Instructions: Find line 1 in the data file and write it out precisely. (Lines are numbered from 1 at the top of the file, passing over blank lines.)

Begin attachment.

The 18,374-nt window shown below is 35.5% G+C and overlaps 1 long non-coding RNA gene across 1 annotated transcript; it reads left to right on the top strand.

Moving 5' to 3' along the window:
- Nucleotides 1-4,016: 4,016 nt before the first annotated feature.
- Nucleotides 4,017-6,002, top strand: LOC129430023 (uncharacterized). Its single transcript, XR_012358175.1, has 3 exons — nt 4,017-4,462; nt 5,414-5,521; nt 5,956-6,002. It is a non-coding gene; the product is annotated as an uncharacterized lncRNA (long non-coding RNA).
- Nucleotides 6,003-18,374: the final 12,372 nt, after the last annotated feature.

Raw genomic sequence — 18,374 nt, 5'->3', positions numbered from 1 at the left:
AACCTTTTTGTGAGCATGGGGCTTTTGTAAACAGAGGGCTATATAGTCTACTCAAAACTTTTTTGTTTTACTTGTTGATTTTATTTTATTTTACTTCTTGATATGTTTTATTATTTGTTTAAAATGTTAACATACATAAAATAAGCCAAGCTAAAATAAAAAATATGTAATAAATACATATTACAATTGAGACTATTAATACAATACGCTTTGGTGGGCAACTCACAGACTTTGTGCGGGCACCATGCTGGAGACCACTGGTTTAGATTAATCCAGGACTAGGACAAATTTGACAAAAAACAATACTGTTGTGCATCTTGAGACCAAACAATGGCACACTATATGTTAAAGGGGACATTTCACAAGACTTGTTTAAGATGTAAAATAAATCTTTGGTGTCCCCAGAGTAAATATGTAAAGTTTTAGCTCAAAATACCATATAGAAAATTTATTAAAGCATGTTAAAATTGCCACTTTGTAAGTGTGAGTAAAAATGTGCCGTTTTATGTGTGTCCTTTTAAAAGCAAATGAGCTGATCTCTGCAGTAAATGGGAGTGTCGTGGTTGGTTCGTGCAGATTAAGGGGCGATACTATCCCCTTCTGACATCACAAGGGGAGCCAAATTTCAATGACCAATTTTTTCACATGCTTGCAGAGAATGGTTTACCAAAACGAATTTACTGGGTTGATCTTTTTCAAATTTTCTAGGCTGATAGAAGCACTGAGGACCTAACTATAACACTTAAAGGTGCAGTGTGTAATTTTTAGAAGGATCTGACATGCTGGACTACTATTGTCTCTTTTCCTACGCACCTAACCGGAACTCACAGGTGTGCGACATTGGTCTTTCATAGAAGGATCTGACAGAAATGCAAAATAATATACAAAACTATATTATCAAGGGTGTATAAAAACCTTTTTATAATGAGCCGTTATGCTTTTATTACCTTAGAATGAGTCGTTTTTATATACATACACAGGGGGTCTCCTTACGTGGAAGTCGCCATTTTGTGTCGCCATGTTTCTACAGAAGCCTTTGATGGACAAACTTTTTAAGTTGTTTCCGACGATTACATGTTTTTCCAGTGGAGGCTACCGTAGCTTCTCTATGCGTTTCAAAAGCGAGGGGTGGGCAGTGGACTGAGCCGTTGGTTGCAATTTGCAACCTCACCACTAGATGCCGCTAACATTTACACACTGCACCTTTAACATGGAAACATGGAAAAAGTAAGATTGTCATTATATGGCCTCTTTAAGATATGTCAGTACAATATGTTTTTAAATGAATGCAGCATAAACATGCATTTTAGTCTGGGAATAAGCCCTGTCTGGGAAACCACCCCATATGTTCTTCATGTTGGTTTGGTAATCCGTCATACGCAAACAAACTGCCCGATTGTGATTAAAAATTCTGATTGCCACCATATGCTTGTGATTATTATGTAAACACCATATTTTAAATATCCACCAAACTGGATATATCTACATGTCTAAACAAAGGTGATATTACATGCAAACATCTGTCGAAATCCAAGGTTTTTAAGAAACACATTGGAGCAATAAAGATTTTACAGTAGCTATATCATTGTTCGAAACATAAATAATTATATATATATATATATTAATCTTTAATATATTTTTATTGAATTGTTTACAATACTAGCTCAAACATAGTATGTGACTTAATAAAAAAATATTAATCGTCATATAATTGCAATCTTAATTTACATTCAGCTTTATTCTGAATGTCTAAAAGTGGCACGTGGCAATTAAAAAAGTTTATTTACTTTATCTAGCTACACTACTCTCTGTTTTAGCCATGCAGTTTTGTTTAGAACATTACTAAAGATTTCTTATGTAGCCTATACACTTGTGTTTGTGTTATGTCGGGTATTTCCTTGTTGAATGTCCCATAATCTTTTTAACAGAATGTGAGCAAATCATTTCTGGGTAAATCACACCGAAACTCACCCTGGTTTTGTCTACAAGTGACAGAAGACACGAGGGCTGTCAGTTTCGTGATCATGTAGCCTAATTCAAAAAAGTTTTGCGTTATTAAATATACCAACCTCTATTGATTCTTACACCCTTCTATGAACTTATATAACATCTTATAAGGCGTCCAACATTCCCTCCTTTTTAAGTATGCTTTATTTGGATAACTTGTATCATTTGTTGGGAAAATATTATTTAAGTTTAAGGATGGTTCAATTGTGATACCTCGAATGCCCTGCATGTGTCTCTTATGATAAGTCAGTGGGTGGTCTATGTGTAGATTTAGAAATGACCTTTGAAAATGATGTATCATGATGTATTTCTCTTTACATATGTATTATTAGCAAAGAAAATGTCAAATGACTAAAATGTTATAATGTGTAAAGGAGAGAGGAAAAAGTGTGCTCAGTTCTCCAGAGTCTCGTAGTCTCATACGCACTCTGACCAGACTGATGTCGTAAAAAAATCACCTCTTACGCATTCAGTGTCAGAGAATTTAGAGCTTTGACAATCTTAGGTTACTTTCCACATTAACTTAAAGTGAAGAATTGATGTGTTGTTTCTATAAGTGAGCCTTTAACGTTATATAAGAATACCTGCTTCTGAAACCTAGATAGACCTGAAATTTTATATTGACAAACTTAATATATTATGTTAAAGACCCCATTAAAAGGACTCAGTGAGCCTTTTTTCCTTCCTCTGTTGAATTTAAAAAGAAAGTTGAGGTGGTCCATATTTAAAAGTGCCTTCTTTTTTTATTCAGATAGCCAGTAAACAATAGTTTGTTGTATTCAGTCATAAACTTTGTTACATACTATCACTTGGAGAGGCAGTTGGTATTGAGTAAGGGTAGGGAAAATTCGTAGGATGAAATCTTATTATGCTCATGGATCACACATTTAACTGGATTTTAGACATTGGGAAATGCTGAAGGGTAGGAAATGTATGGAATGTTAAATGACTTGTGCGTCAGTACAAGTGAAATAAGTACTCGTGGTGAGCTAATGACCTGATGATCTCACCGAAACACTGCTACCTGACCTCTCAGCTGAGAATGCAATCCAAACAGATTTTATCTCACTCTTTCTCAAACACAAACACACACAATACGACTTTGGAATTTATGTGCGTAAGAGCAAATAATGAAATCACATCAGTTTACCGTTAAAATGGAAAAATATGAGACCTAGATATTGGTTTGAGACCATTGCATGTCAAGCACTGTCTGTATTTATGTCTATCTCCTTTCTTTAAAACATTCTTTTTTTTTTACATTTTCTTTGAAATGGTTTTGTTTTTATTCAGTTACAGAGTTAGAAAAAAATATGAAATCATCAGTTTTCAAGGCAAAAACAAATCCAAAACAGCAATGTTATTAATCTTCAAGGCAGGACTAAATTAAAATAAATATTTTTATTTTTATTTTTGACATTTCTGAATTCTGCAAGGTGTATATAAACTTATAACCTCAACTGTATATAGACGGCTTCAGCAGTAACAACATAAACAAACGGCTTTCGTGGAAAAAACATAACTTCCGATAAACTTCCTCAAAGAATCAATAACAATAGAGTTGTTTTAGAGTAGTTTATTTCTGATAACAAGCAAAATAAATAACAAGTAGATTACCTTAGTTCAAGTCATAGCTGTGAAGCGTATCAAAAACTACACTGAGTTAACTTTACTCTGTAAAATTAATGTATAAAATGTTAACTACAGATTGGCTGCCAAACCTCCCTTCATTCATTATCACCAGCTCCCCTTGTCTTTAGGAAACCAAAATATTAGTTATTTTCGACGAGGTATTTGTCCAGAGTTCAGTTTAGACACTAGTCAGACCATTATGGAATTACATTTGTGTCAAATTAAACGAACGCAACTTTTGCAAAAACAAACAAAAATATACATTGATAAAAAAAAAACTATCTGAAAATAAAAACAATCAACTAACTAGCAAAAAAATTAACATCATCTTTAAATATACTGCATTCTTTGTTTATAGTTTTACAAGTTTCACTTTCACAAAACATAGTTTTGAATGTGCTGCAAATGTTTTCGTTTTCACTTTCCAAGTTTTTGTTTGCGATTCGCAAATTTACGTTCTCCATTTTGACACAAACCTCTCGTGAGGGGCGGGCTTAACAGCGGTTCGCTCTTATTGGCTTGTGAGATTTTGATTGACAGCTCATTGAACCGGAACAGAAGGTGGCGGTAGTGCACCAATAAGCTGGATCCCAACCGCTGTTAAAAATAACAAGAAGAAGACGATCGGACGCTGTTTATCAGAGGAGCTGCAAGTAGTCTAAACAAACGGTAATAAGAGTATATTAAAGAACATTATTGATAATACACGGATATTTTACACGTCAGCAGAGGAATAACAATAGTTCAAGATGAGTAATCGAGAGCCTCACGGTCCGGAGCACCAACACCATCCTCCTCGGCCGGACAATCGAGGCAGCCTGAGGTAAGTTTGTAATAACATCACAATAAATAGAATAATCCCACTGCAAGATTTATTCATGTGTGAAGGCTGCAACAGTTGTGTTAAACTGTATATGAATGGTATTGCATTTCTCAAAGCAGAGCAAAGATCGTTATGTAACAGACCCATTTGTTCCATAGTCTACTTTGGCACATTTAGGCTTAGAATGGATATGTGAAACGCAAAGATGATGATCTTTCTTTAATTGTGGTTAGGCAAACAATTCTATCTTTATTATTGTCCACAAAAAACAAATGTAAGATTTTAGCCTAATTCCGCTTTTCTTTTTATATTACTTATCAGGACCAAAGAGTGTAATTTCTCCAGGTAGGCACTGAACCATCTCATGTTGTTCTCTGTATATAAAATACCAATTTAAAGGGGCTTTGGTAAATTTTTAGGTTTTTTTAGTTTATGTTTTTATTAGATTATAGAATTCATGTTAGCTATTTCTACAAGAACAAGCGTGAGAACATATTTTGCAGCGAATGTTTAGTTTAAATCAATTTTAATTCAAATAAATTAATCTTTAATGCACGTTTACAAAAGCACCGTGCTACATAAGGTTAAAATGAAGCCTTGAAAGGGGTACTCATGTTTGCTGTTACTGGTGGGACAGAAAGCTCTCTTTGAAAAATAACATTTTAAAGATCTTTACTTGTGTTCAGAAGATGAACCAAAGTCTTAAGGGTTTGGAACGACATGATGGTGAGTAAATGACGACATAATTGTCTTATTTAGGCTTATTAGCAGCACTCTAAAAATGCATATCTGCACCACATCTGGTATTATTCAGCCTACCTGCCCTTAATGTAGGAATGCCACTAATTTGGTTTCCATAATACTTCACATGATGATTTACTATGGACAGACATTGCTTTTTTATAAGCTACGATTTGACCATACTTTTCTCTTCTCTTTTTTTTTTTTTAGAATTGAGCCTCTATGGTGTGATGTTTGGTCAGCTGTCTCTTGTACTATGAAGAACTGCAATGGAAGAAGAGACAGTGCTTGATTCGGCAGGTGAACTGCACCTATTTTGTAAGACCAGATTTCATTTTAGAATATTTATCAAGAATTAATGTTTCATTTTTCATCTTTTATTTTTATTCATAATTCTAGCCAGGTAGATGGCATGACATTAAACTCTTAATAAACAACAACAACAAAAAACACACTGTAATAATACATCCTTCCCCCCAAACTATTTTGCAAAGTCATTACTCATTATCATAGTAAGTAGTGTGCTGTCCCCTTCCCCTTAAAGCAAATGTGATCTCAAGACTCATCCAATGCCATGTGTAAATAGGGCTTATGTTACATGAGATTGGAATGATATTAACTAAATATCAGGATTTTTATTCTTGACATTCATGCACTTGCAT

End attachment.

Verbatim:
The 18,374-nt window shown below is 35.5% G+C and overlaps 1 long non-coding RNA gene across 1 annotated transcript; it reads left to right on the top strand.